On Wednesday, Senator Ed Markey (D-MA) introduced the Driving Innovation and Growth in Internet Technology and Launching Universal Access to the Global Economy (DIGITAL AGE) Act (S. 3206), which seeks to expand Internet access and quality in developing countries with the support of the U.S. State Department, the U.S. Agency for International Development (USAID), and the Overseas Private Investment Corporation (OPIC).
Last month, President Obama signed an executive order establishing the Global Connect Initiative, which focuses on “encouraging foreign countries to prioritize Internet connectivity . . . promoting the formation of region-specific multi-sector working groups to encourage technical and regulatory best practices, and encouraging the development of digital literacy programs in developing nations.” The DIGITAL AGE Act would build on that effort by directing the State Department, USAID and OPIC to work with partner governments, global financial institutions and the private sector to (1) encourage a competitive market for investment and innovation in global Internet infrastructure; (2) promote “effective, efficient and transparent” spectrum allocation; (3) promote affordable Internet access devices; (4) expand public access facilities; and (5) encourage adoption of infrastructure sharing, spectrum re-use and other flexible use options. The president would be required to develop “a comprehensive, integrated, multi-year strategy encouraging the efforts of developing countries to expand access to the Internet . . . as a means to catalyze innovation and economic growth.” The White House would be required to report to Congress on that strategy within 180 days of enactment and annually thereafter.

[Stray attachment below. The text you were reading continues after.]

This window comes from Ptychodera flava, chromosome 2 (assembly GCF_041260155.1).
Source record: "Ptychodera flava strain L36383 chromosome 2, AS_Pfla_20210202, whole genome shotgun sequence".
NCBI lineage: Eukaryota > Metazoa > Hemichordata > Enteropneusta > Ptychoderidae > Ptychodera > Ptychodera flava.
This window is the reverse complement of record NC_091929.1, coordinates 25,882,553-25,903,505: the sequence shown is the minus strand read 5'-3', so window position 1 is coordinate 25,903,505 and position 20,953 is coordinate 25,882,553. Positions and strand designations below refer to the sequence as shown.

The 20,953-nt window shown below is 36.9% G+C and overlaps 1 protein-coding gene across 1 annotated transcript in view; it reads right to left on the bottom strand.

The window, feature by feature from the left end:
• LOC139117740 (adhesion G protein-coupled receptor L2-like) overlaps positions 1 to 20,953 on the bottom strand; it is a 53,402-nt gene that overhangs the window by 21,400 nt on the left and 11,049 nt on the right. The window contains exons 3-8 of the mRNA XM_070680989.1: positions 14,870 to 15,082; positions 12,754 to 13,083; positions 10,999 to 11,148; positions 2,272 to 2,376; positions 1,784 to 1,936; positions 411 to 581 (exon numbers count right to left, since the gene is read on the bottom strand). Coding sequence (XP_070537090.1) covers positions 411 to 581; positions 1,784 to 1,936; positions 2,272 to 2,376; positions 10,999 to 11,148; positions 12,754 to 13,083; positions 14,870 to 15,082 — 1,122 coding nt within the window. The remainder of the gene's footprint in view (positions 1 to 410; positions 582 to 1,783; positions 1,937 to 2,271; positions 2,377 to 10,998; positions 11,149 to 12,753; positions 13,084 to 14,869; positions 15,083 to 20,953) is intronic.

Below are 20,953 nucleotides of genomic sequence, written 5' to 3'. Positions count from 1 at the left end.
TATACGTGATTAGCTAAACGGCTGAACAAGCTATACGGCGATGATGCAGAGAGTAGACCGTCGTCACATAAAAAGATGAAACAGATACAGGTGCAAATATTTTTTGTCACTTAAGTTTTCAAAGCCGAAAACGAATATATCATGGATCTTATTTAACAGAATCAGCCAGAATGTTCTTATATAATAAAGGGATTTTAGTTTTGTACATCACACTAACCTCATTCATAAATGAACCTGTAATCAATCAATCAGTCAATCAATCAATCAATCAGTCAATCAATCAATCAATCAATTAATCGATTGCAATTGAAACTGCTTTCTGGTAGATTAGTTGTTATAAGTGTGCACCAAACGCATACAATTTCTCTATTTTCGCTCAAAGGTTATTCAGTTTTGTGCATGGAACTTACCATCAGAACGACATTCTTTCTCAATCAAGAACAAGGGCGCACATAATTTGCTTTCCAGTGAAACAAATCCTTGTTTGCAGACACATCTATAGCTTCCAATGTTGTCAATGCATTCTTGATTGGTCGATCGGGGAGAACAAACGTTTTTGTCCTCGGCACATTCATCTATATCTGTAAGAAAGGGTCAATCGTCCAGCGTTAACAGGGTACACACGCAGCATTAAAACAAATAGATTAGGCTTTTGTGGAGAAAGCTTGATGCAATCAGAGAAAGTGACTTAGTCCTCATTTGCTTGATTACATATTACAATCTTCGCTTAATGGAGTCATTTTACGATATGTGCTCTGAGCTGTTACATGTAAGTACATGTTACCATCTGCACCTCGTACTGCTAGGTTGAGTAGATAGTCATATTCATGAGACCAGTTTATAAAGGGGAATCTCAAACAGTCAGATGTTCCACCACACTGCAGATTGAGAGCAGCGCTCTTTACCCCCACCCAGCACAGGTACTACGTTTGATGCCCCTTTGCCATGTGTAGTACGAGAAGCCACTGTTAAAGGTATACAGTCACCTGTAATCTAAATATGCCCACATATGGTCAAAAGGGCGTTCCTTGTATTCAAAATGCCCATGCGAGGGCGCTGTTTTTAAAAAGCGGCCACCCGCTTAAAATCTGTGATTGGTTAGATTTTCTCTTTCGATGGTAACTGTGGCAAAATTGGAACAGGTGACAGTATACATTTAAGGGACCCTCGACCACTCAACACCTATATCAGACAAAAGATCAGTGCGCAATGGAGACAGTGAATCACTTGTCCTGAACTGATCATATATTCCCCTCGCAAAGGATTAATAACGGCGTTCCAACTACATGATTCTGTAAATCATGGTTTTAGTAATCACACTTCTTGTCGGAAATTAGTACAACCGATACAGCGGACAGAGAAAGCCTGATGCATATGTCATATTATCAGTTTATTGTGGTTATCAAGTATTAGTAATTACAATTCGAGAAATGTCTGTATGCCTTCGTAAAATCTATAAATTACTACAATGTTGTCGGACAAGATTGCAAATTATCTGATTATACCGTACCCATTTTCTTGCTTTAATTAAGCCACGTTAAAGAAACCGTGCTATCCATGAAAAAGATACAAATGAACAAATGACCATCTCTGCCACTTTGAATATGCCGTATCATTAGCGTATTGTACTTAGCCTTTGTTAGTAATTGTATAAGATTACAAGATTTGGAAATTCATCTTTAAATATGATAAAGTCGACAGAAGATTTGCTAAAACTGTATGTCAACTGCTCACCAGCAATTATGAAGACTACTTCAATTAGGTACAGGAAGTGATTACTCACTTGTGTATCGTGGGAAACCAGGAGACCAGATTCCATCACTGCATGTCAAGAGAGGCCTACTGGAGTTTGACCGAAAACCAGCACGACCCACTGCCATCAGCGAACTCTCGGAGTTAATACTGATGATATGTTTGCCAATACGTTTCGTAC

In a press statement, Markey noted that, while more than 80% of households in developed countries have access to the Internet, only 34% of households in developing countries and a mere 7% of households in the least developed countries had such access at the end of 2015. Asserting that “American ingenuity created the Internet, and American investment should help bring its power to the world’s poorest and most vulnerable countries,” Markey said: “I look forward to working with my colleagues to bring the tremendous potential of the internet to the nations of the world who need it most.”